Adams’ leadership and entrepreneurial skills were evident early.  In high school, he decided he wanted to learn to fly.  After obtaining his pilot license, he decided to recoup his investment by becoming a flight instructor.  He shared: “While it was not always easy convincing a middle-aged person they should learn to fly from an 18-year-old, it was a great lesson in challenging the status quo thought that age was the only measure of a person’s abilities, knowledge, or experience.”

Adams is a problem solver.  He explained, “There are always challenges in life whether it’s business or anything else.  I’ve always looked at ways to solve problems instead of dwelling on them. I like to take a step back when I’m involved in a project and determine perspective. Why are we doing this? Is it working? Can we do it better?”  These type questions help eliminate waste and inefficiency, and allow Adams and his team to focus on providing greater value to their customers. Adams honed these problem solving skills while working at the FAA.  He noted, “I learned from the administrator of the FAA how to take time after completing a task to reflect on it and learn how to improve upon it for the next time.”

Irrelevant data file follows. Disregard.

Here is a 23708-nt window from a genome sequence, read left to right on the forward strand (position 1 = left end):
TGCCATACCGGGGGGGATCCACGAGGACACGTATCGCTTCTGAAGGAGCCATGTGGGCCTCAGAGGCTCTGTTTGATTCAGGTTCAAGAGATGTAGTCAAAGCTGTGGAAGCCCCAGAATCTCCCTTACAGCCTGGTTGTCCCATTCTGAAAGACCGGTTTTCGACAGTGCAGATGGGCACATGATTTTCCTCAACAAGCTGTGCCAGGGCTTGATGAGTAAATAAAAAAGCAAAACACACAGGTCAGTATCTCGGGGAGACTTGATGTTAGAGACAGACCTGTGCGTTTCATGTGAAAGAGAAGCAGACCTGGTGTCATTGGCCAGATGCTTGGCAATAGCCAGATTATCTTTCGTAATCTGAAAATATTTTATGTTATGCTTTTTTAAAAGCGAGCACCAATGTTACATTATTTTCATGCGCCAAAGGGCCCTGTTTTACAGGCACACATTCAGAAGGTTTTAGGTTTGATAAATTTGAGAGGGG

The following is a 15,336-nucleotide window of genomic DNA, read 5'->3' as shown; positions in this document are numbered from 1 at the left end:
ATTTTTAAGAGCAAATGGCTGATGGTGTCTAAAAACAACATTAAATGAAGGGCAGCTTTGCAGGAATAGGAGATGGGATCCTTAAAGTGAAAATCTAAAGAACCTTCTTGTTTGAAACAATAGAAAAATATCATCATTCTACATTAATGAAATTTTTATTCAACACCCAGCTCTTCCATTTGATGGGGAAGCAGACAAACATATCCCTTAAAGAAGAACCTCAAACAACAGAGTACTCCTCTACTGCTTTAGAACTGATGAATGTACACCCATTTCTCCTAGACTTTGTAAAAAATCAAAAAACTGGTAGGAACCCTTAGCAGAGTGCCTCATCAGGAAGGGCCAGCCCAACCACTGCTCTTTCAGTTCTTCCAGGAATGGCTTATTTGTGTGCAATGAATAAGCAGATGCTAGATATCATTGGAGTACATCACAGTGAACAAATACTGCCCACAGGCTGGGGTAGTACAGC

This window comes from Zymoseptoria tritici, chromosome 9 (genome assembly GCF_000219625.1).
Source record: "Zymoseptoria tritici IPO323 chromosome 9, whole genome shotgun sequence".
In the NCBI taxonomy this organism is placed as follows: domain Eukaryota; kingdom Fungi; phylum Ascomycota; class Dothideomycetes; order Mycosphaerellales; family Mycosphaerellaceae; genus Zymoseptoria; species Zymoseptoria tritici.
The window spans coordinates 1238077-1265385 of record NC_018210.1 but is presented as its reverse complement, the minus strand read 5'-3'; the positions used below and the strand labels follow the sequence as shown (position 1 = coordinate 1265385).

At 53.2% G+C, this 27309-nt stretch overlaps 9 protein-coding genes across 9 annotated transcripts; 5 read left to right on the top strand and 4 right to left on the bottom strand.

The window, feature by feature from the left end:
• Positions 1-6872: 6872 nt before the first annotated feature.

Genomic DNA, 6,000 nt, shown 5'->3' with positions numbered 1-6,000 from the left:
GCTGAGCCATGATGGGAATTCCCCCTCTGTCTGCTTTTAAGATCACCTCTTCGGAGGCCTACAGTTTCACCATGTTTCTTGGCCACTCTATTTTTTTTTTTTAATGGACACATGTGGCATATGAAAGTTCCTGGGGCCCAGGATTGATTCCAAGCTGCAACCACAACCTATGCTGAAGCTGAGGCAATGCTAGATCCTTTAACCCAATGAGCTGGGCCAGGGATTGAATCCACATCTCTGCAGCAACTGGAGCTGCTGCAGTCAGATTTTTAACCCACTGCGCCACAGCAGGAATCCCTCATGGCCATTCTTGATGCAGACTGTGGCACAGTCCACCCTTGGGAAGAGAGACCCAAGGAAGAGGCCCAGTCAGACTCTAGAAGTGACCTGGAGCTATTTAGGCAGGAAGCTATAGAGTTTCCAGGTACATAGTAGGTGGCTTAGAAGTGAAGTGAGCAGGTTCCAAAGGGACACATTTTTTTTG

Adams also has learned the importance of facing your fears.  He said, “Fear is the biggest impediment to achieving goals. Nothing is perfect and learning from mistakes is an important part of striving for success. Even the best leaders make mistakes, sooner or later. How I respond to those mistakes is what determines whether or not I’m an effective leader.”  He encourages leaders to give young people opportunities to grow and atain their goals. Adams emphasized, “In this fast-moving world of technology and practically instant access to information, listening to ideas and input from younger members of your business or organization is very important. Keeping younger members of your team involved will allow them to develop leadership skills and also for you to gauge what’s on the horizon in your organization.”